Dancing human rights
We have seen that ever since Isadora Duncan entered the stage of political dance, various instances of sic-sensuous have been performed on
the stage of the argument by bodies contracting into themselves and
releasing to other bodies, moving and being moved. Those bodies
affirm their equality to other bodies –whether the dancing bodies they
intervene against, or bodies inhabiting other worlds that deem them
unequal. From Martha Graham’s audiences who are uninvited spectators to the gumboot dancers in South Africa and the flash mob
Dance has always been a method of self- expression for human beings. This book examines the political power of dance and especially its transgressive potential. Focusing on readings of dance pioneers Isadora Duncan and Martha Graham, Gumboots dancers in the gold mines of South Africa, the One Billion Rising movement using dance to protest against gendered violence, dabkeh in Palestine and dance as protest against human rights abuse in Israel, the Sun Dance within the Native American Crow tribe, the book focuses on the political power of dance and moments in which dance transgresses politics articulated in words. Thus the book seeks ways in which reading political dance as interruption unsettles conceptions of politics and dance.
through the flash mob. I discuss the tension between the aim to create a universal shared space for subjects to reclaim their bodies and the
response of individual bodies, grounded in specific political embodied
languages, to that goal.
The sixth and final chapter discusses the relationship between dance
and humanrights. Throughout the book I show that dance has transcended the geopolitical boundaries agreed upon in verbal language. In
this chapter I argue that by affirming universal equality of all speaking
subjects, dance can allow us to assert the idea
arriving in Jerusalem, unravels a world in which there is equal respect for
humanrights, dignity and equality of all; a world in which human beings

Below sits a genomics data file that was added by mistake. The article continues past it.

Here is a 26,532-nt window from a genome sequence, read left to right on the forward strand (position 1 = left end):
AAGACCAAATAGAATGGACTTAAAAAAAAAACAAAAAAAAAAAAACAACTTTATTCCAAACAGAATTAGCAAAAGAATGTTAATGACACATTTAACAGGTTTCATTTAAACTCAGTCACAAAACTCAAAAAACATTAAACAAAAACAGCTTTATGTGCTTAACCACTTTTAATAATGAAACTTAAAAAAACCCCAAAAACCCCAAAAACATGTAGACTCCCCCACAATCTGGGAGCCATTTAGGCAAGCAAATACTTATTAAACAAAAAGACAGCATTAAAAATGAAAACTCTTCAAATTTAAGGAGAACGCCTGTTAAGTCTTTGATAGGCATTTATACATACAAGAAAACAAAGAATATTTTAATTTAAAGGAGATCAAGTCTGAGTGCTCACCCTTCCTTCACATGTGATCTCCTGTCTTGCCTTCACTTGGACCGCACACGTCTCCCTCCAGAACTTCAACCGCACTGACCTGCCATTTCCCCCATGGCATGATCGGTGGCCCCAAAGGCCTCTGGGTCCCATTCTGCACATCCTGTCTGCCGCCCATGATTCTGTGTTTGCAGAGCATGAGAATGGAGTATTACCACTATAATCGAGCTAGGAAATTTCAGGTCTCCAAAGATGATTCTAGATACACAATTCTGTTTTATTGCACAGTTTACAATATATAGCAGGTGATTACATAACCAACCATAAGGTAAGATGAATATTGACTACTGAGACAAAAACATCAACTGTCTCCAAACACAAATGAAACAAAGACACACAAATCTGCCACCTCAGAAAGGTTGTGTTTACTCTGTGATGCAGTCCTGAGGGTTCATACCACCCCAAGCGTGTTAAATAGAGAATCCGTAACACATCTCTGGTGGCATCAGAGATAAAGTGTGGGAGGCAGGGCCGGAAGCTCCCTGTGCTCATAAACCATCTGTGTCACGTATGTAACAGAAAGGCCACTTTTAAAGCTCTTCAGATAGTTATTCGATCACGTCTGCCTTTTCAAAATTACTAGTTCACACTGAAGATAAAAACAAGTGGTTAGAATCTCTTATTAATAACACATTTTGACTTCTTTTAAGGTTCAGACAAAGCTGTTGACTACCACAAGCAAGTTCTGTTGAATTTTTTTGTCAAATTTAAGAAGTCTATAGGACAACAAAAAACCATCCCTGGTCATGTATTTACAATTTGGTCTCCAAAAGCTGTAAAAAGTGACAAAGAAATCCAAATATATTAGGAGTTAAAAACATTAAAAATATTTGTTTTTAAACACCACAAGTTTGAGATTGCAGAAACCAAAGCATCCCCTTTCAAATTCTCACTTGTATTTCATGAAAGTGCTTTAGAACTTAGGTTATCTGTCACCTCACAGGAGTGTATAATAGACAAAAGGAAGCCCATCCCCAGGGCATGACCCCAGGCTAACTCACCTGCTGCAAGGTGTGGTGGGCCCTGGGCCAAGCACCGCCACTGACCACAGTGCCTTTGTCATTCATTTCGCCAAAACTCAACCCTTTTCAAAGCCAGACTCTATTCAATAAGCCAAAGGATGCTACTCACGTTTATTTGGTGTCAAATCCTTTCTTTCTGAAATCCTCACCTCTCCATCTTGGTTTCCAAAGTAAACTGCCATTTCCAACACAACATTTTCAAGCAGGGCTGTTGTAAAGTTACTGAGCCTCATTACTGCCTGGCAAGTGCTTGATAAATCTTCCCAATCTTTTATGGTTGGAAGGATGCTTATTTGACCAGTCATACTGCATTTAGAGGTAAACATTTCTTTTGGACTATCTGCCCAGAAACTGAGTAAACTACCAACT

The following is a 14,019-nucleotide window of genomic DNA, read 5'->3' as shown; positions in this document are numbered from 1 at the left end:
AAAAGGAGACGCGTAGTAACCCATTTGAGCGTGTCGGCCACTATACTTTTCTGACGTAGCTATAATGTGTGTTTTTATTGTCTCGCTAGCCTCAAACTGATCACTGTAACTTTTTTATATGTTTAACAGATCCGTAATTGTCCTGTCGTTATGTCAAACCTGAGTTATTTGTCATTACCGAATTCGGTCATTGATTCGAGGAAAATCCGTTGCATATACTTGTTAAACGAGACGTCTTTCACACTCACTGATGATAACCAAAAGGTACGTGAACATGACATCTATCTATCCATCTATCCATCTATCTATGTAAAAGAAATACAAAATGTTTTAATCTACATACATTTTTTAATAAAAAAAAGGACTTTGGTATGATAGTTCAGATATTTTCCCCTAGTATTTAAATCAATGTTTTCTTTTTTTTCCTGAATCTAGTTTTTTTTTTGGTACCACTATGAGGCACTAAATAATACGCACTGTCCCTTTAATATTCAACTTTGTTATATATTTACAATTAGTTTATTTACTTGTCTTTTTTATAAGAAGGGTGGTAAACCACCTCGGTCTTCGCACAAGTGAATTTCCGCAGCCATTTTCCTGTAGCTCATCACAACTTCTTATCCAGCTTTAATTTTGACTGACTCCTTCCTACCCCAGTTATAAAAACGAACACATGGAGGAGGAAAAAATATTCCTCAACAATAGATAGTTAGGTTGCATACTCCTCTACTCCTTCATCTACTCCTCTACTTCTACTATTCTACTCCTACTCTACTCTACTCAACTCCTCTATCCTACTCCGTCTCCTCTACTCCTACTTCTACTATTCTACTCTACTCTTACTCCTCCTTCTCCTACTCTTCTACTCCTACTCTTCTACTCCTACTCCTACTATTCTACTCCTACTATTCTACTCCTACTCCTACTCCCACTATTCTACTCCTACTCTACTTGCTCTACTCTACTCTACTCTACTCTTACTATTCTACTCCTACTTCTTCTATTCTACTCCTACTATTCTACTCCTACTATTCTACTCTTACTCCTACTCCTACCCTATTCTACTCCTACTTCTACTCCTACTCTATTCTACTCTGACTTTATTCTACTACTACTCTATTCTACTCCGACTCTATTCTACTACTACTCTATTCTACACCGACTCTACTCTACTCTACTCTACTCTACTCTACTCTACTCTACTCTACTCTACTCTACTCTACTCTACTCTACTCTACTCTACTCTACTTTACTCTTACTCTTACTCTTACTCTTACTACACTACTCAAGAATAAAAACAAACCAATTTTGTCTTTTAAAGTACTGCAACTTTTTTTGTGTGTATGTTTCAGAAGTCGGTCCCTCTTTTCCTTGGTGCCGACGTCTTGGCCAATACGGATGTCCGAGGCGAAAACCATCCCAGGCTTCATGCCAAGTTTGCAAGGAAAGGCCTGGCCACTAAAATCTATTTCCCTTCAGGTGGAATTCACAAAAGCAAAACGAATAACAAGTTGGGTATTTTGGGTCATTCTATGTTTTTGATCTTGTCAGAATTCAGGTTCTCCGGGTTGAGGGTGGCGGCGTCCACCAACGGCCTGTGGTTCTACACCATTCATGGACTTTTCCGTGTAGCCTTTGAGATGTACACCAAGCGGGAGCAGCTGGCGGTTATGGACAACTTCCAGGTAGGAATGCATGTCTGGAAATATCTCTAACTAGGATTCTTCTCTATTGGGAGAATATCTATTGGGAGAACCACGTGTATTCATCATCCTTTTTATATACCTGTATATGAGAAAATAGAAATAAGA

can express joy and pain through their bodies with no fear of oppression
or of the silencing of their voices. The dancer of the future brings with her
a new interpretation of humanity through dance.
The performance of the argument nearly draws to a close and it is time to
summon the interlocutors of this book for their curtain call. From Isadora
Duncan, who wanted to dance the chorus, and proved that she was always
cultural imperialism, even from the best intentions.
The One Billion Rising movement has managed to create a global platform against gendered violence, albeit sometimes contrary to its founding message in words. In the next chapter I push the reader–spectator
to explore further the tension between the universal and the particular,
Dance and politics
the moving body and structures of violence, when I read the concept of
humanrights through dance. Thus the argument releases further from a
shared sphere of activism and dissent into legal-political frameworks
Moving beyond boundaries: writing on the body
substantially in his Exhausting Dance. All these texts will be discussed
in the next axis of the argument. The edited collection Dance, HumanRights, and Social Justice diverges from the above sources in its wider
international focus, and yet it limits its conceptual focus to issues around
rights and right-claims rather than politics more broadly. Nevertheless, it
has substantially inspired the last chapter of this book.
Set against the understanding of dance and politics that I term the
weak reading of
that serves, as an intertitle declares at the end of the introductory film, as ‘a story of our times’.
The origins of the ≠Khomani San land restitution project lay in a chance meeting in 1992, at a private game reserve not far from Cape Town, between Roger Chennells, a white South African humanrights lawyer and Dawid Kruiper, a San elder, who at that time was scratching out a living selling handicrafts and posing for tourist photographs on the periphery of the game reserve. Kruiper told Chennells the story of his group's eviction from their
that recurrent feeling of fighting Vietnam over and over.
When President Barack Obama decided to open his second term
in office with the nomination of two Vietnam veterans –Senators
On the campaign trail, Barack Obama lambasted the policies of
George W. Bush that had made the US an international pariah –
war and contempt for humanrights. For us, part of the senator’s
attraction as a candidate was that he promised transparency,
opposed the Iraq war and repudiated militarism. So it is hard not
to feel disappointed.80
P o l itics
John Kerry and Chuck Hagel, as